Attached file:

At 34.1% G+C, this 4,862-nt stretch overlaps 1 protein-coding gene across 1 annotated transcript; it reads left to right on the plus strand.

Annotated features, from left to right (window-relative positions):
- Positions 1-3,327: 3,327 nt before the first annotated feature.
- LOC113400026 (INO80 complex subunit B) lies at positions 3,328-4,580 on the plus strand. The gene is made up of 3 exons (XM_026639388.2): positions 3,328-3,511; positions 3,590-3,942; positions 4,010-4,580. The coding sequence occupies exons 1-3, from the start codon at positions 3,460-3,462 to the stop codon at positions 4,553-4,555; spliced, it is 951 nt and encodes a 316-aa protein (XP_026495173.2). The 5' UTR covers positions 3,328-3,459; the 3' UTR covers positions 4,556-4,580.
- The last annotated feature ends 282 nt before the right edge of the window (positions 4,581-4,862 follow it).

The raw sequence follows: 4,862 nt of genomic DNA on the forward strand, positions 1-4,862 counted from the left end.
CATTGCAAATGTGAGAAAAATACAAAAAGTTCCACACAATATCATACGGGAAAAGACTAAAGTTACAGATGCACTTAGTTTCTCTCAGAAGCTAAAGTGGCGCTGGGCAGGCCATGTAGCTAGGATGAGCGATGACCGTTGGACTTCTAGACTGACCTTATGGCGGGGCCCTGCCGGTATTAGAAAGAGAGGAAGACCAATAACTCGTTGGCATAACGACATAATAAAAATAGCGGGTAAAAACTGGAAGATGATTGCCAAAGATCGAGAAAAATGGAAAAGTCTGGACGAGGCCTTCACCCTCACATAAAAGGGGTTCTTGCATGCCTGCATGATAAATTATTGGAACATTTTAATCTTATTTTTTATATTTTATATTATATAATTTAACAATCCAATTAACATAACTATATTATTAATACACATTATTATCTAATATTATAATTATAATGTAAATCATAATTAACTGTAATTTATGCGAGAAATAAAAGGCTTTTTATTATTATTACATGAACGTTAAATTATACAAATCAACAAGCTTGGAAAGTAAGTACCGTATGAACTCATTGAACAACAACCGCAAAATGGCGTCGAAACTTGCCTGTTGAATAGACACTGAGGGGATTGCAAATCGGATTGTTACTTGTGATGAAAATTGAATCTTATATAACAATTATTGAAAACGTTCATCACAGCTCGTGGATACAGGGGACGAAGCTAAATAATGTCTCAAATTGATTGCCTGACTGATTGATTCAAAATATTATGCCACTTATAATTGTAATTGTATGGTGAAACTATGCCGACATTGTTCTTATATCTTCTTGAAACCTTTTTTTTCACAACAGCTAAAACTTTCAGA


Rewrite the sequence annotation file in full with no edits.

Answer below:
At 34.1% G+C, this 4,862-nt stretch overlaps 1 protein-coding gene across 1 annotated transcript; it reads left to right on the plus strand.

Annotated features, from left to right (window-relative positions):
- Positions 1-3,327: 3,327 nt before the first annotated feature.
- LOC113400026 (INO80 complex subunit B) lies at positions 3,328-4,580 on the plus strand. The gene is made up of 3 exons (XM_026639388.2): positions 3,328-3,511; positions 3,590-3,942; positions 4,010-4,580. The coding sequence occupies exons 1-3, from the start codon at positions 3,460-3,462 to the stop codon at positions 4,553-4,555; spliced, it is 951 nt and encodes a 316-aa protein (XP_026495173.2). The 5' UTR covers positions 3,328-3,459; the 3' UTR covers positions 4,556-4,580.
- The last annotated feature ends 282 nt before the right edge of the window (positions 4,581-4,862 follow it).

The raw sequence follows: 4,862 nt of genomic DNA on the forward strand, positions 1-4,862 counted from the left end.
CATTGCAAATGTGAGAAAAATACAAAAAGTTCCACACAATATCATACGGGAAAAGACTAAAGTTACAGATGCACTTAGTTTCTCTCAGAAGCTAAAGTGGCGCTGGGCAGGCCATGTAGCTAGGATGAGCGATGACCGTTGGACTTCTAGACTGACCTTATGGCGGGGCCCTGCCGGTATTAGAAAGAGAGGAAGACCAATAACTCGTTGGCATAACGACATAATAAAAATAGCGGGTAAAAACTGGAAGATGATTGCCAAAGATCGAGAAAAATGGAAAAGTCTGGACGAGGCCTTCACCCTCACATAAAAGGGGTTCTTGCATGCCTGCATGATAAATTATTGGAACATTTTAATCTTATTTTTTATATTTTATATTATATAATTTAACAATCCAATTAACATAACTATATTATTAATACACATTATTATCTAATATTATAATTATAATGTAAATCATAATTAACTGTAATTTATGCGAGAAATAAAAGGCTTTTTATTATTATTACATGAACGTTAAATTATACAAATCAACAAGCTTGGAAAGTAAGTACCGTATGAACTCATTGAACAACAACCGCAAAATGGCGTCGAAACTTGCCTGTTGAATAGACACTGAGGGGATTGCAAATCGGATTGTTACTTGTGATGAAAATTGAATCTTATATAACAATTATTGAAAACGTTCATCACAGCTCGTGGATACAGGGGACGAAGCTAAATAATGTCTCAAATTGATTGCCTGACTGATTGATTCAAAATATTATGCCACTTATAATTGTAATTGTATGGTGAAACTATGCCGACATTGTTCTTATATCTTCTTGAAACCTTTTTTTTCACAACAGCTAAAACTTTCAGA